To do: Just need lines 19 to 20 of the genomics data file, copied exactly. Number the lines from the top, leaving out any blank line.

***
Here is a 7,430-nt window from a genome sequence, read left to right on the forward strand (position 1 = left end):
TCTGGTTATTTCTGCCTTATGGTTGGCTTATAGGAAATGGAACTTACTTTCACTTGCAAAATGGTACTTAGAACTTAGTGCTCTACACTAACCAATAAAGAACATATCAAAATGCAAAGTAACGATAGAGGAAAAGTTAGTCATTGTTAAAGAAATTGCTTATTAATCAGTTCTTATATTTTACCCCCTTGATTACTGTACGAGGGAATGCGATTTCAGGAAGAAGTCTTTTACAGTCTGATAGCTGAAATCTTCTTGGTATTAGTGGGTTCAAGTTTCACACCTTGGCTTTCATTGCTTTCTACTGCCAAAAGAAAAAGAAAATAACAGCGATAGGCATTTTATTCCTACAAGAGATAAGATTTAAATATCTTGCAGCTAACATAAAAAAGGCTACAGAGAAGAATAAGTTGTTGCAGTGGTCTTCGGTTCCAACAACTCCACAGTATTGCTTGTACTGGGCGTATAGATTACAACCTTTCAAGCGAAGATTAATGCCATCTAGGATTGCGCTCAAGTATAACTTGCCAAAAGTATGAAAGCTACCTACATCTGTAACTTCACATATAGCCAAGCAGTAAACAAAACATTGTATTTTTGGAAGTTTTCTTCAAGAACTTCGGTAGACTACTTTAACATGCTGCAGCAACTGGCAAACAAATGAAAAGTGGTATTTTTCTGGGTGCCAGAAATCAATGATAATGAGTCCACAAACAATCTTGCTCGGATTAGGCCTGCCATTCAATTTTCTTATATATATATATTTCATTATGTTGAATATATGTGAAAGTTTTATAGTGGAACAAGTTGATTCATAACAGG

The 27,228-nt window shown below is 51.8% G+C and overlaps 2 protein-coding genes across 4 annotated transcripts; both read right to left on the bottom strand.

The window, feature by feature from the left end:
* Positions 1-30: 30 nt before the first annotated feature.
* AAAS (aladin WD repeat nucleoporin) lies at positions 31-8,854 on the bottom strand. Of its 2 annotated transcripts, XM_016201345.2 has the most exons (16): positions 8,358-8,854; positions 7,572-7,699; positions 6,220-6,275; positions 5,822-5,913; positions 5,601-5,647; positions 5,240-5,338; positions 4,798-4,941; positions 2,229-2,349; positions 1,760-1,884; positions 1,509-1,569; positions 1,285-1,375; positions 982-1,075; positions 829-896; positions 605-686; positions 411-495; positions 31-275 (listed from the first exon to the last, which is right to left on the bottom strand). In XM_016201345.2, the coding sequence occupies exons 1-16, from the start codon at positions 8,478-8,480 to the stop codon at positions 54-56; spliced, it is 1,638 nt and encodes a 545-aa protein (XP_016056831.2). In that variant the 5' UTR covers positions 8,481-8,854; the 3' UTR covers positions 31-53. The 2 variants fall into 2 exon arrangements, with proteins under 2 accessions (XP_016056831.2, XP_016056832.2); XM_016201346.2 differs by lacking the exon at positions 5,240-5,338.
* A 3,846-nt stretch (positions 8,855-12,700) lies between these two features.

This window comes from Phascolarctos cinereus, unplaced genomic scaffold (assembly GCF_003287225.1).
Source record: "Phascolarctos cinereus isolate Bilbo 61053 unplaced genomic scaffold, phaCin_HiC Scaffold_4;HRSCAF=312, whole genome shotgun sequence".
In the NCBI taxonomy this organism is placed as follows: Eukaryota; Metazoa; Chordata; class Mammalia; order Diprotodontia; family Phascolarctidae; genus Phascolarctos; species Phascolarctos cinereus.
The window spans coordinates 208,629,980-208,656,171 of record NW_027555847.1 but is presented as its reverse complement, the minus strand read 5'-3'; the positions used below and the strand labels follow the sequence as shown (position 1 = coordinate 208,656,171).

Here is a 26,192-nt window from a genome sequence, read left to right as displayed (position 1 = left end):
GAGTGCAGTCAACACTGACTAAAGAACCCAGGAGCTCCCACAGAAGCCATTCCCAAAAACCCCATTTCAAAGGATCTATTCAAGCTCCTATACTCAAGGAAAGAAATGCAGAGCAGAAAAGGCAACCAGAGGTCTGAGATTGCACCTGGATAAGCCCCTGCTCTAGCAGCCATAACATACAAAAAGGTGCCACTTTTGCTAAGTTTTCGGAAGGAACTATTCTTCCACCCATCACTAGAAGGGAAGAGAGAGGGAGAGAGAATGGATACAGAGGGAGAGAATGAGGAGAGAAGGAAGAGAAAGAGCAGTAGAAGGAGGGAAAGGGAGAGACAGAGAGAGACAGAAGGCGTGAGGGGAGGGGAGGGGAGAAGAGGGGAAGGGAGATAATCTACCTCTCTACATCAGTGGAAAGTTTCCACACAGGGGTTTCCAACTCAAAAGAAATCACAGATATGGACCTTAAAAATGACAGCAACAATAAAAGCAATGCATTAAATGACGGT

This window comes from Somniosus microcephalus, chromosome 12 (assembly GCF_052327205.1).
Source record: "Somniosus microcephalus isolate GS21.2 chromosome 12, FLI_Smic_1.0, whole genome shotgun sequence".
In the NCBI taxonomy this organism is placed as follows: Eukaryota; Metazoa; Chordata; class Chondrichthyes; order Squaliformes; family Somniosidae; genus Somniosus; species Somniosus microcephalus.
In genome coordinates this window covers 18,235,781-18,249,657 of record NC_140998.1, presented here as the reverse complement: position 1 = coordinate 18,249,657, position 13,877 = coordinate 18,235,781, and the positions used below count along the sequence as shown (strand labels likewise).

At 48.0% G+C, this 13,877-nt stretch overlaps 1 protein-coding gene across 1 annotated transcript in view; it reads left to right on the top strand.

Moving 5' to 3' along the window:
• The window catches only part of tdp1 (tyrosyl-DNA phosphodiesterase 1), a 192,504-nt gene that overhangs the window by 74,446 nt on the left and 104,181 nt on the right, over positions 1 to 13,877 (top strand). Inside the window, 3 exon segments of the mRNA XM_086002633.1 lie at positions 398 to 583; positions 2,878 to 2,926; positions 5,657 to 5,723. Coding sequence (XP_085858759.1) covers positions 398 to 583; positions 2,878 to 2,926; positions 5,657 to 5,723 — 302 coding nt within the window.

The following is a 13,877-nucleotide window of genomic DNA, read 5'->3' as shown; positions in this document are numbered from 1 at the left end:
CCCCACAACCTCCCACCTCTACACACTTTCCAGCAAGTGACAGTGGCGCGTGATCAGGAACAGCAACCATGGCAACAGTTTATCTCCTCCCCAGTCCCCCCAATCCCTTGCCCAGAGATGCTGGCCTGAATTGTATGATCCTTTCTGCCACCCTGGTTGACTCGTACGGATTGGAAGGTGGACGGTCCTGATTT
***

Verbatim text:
Moving 5' to 3' along the window:
• The window catches only part of tdp1 (tyrosyl-DNA phosphodiesterase 1), a 192,504-nt gene that overhangs the window by 74,446 nt on the left and 104,181 nt on the right, over positions 1 to 13,877 (top strand). Inside the window, 3 exon segments of the mRNA XM_086002633.1 lie at positions 398 to 583; positions 2,878 to 2,926; positions 5,657 to 5,723. Coding sequence (XP_085858759.1) covers positions 398 to 583; positions 2,878 to 2,926; positions 5,657 to 5,723 — 302 coding nt within the window.